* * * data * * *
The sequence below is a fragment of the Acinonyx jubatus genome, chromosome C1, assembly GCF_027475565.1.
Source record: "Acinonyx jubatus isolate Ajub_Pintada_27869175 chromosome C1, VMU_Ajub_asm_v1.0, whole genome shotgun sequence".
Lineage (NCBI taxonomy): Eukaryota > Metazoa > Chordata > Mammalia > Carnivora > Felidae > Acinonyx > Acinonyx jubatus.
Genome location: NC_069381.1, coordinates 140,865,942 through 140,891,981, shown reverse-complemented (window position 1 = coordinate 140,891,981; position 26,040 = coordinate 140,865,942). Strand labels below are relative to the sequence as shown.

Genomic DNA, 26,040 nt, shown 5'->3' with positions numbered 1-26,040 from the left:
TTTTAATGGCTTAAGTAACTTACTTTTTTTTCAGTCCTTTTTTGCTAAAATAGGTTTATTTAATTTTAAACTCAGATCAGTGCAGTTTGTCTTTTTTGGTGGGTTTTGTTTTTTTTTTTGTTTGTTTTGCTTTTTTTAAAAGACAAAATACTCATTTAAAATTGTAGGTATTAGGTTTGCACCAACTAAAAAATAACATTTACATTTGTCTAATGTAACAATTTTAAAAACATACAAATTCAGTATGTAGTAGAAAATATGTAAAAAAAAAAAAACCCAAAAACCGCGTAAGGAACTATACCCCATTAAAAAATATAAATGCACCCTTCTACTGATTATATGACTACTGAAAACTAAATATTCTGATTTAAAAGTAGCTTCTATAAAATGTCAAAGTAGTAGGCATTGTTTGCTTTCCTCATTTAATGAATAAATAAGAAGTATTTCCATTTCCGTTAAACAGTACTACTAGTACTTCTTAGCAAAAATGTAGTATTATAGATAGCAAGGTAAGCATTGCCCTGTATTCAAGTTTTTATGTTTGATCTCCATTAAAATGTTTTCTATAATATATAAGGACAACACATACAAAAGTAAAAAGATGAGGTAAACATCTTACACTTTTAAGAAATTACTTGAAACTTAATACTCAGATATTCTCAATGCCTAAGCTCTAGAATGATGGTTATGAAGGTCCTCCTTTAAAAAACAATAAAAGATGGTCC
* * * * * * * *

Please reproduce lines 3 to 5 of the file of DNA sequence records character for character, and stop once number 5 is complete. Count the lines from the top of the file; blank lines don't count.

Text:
Lineage (NCBI taxonomy): Eukaryota > Metazoa > Chordata > Mammalia > Carnivora > Felidae > Acinonyx > Acinonyx jubatus.
Genome location: NC_069381.1, coordinates 140,865,942 through 140,891,981, shown reverse-complemented (window position 1 = coordinate 140,891,981; position 26,040 = coordinate 140,865,942). Strand labels below are relative to the sequence as shown.

Genomic DNA, 26,040 nt, shown 5'->3' with positions numbered 1-26,040 from the left: